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What is telehealth? How technology is improving the future of medicine

Telehealth is the practice of medicine using technology.
Telehealth is the practice of medicine using technology.

Agenturfotografin/Shutterstock

Technology isn’t just for video games and social media. It can also give you access to important services, like medical aid. With telehealth, you’re able to check in with healthcare professionals from the comfort of your own home, and that’s just the start. 

Here’s why telehealth is deemed by many as the future of health care — and how you can make the most of all these digital services to stay healthy and safe. 

Table of Contents

What is telehealth?

Telehealth is the remote access of health care services with telecommunications technology, such as computers and mobile devices. 

There are many services that fall under telehealth, but the one you’re most likely to use is called telemedicine. 

The difference between telehealth and telemedicine

Telemedicine is what allows you to receive remote clinical services. For example, this would include a virtual appointment

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Future Trump Rally Sites Brace as His COVID Roadshow Comes to Town

Bloomberg/Getty
Bloomberg/Getty

These days, President Donald Trump’s insatiable cravings for a crowd means asking his fans and supporters to risk their health by packing together indoors despite deep concerns from health experts. 

As Trump rallied largely unmasked supporters in Tulsa, Oklahoma, over the weekend,  Arizonans more than a thousand miles away watched warily,  knowing that days later it would be their turn to balance keeping the public safe with Trump’s eagerness to return to his cherished rally format. 

“I think the bigger problem, more than just the spreading at this particular event, is the message that it sends to the community because you have the president and then the governor endorsing large-scale events like this with ambiguous mitigation measures in place,” said Will Humble, the executive director of the Arizona Public Health Association.

The president’s visit comes as hospital-specific COVID-19 figures hit new highs, according to The Arizona Republic. Intensive care

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What does the future hold for this rare and reclusive animal?

China has removed pangolin parts from its official list of traditional medicines, state media reported this month (Photo by SAM YEH/AFP via Getty Images): AFP via Getty Images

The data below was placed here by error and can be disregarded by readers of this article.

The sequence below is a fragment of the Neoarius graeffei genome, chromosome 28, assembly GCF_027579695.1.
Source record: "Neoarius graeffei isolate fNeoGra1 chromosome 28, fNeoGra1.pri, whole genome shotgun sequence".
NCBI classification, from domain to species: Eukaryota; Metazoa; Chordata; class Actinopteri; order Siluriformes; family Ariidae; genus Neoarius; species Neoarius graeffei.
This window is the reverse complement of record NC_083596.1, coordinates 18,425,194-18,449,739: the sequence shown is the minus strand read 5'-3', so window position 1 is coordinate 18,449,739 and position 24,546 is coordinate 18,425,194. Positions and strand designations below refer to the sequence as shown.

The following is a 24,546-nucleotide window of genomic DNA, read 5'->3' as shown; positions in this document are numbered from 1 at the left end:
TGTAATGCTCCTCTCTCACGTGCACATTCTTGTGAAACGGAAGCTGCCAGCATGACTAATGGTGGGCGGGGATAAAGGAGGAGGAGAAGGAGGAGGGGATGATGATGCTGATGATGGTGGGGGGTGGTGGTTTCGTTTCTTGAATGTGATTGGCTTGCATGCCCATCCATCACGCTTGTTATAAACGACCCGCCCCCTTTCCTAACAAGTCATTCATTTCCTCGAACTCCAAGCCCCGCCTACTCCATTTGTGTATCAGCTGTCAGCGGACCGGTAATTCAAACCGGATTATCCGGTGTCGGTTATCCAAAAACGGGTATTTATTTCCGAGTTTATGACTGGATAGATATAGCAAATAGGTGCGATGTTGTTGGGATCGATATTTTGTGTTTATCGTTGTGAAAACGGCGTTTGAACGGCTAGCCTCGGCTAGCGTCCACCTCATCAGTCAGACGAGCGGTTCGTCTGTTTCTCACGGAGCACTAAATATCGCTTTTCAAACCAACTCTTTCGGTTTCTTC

China has removed pangolin parts from its official list of traditional medicines, state media reported this month (Photo by SAM YEH/AFP via Getty Images): AFP via Getty Images

This has become the unofficial year of the pangolin – the shy and reclusive creatures have harnessed global attention after being identified as a possible link in the coronavirus pandemic.

The new focus may end up being a relative blessing for conservationists who for years have urged greater protection for the endangered species.

The Independent’s Stop The Wildlife Trade campaign was launched by its shareholder Evgeny Lebedev to call for an end to high-risk wildlife markets and for an international effort to regulate the illegal trade in wild animals to reduce the risk of future pandemics.

In 2017, the status of all eight species of pangolins was upgraded in the UN Convention on International Trade in Endangered Species of Wild Fauna

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What does the future hold for the reclusive species?

China has removed pangolin parts from its official list of traditional medicines, state media reported this month (Photo by SAM YEH/AFP via Getty Images): AFP via Getty Images
China has removed pangolin parts from its official list of traditional medicines, state media reported this month (Photo by SAM YEH/AFP via Getty Images): AFP via Getty Images

2020 has become the unofficial year of the pangolin.

The shy and reclusive creatures have harnessed global attention after being identified as a possible link in the spread of the coronavirus pandemic.

The new focus may end up being a relative blessing for conservationists who for years have urged greater protection for the endangered species.

The Independent’s Stop The Wildlife Trade campaign was launched by its proprietor Evgeny Lebedev to call for an end to high-risk wildlife markets and for an international effort to regulate the illegal trade in wild animals to reduce our risk of future pandemics.

In 2017, the status of all eight species of pangolins was upgraded in the UN Convention on International Trade in Endangered Species of Wild

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What Does Virtual Care Mean for the Future of Maternal Health?

Take one look at some of the maternal health data in this country and it’s hard to argue with the fact that the U.S. is not just in the midst of a pandemic, but also a maternal health crisis.

Here’s a grim glimpse: About 700 women die every year in the United States due to pregnancy or delivery complications (with 60,000 “near-miss” deaths every year), the number of reported pregnancy-related deaths has increased from 7.2 deaths for every 100,000 births in 1987 to 16.9 deaths for every 100,000 births in 2016 in this country, and wide racial disparities exist across the board with Black, American Indian, and Alaska Native women being two to three times more likely to die from pregnancy-related causes than white women.

“Before the pandemic, with all of the different touchpoints across the healthcare system and different clinics — from diagnosis and referral to treatment — we